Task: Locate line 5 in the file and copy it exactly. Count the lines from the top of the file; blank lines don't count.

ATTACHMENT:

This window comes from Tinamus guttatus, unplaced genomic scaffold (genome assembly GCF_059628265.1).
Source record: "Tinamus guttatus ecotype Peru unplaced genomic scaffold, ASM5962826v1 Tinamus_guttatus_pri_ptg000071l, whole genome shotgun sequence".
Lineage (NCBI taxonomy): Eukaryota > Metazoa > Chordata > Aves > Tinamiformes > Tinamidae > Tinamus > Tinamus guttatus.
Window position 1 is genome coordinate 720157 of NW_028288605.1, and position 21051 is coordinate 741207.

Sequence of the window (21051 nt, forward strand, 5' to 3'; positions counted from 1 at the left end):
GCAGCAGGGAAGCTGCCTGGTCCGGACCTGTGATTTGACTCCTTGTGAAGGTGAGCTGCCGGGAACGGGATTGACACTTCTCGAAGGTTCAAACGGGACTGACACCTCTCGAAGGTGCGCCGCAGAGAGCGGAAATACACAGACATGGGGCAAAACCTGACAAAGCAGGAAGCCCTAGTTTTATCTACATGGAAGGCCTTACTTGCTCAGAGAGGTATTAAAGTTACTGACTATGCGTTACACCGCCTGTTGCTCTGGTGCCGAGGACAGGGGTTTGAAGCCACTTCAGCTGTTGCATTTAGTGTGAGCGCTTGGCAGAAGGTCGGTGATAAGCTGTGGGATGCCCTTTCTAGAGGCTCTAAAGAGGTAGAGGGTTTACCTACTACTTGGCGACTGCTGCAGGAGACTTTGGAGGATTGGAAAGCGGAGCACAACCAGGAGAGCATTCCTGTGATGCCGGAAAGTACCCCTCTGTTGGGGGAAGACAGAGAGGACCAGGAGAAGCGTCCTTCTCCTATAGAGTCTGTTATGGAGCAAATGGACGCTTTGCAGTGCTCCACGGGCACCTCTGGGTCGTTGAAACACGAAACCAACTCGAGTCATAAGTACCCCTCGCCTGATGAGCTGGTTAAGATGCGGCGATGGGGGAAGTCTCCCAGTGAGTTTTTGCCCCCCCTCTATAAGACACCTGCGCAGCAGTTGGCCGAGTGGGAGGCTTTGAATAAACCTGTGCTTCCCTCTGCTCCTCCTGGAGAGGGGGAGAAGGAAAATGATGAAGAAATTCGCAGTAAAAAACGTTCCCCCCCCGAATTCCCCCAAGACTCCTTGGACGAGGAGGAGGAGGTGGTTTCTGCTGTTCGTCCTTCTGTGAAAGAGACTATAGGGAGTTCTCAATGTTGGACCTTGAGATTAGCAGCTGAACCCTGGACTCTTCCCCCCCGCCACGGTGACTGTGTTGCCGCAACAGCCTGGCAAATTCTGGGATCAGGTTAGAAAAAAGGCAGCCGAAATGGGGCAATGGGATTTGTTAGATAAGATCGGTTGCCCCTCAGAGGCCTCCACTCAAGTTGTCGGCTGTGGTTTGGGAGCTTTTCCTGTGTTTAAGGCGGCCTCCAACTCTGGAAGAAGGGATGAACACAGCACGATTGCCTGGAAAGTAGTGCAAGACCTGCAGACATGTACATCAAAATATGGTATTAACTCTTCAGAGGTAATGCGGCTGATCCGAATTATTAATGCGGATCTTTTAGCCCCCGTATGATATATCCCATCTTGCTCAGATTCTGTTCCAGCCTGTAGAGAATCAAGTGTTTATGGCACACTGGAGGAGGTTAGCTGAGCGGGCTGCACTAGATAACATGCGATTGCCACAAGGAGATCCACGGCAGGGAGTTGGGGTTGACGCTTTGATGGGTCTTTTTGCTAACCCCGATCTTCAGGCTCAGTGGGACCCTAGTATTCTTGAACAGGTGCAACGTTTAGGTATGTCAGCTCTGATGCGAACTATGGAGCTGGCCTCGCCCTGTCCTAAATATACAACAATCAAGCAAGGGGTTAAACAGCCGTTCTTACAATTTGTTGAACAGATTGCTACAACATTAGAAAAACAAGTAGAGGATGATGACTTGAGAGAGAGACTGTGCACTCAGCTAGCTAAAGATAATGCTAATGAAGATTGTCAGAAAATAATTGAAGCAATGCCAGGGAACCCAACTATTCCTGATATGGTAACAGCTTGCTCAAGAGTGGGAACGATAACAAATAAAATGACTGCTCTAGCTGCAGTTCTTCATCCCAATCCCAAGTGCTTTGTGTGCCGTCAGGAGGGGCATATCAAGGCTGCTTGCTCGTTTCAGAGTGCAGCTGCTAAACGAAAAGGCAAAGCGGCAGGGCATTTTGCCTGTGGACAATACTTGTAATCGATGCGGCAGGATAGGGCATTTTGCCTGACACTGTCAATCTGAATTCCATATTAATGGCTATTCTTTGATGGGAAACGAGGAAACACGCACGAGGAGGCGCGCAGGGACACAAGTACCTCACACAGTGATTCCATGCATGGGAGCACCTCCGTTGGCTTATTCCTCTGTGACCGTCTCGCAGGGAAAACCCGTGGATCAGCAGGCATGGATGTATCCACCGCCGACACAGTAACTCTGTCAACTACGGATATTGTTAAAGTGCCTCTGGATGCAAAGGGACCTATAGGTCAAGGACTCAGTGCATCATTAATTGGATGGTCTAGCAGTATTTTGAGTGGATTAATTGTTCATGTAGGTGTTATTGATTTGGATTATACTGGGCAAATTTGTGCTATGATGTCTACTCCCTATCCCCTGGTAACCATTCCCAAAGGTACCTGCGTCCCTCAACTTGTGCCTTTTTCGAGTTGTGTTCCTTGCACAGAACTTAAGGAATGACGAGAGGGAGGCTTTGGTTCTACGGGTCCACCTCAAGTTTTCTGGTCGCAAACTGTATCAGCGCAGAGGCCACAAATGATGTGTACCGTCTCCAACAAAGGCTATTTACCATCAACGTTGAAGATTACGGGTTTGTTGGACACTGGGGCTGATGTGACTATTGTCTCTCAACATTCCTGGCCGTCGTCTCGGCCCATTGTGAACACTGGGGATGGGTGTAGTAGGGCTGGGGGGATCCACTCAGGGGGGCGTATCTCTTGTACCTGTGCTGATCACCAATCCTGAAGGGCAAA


Sequence of the window (21051 nt, forward strand, 5' to 3'; positions counted from 1 at the left end):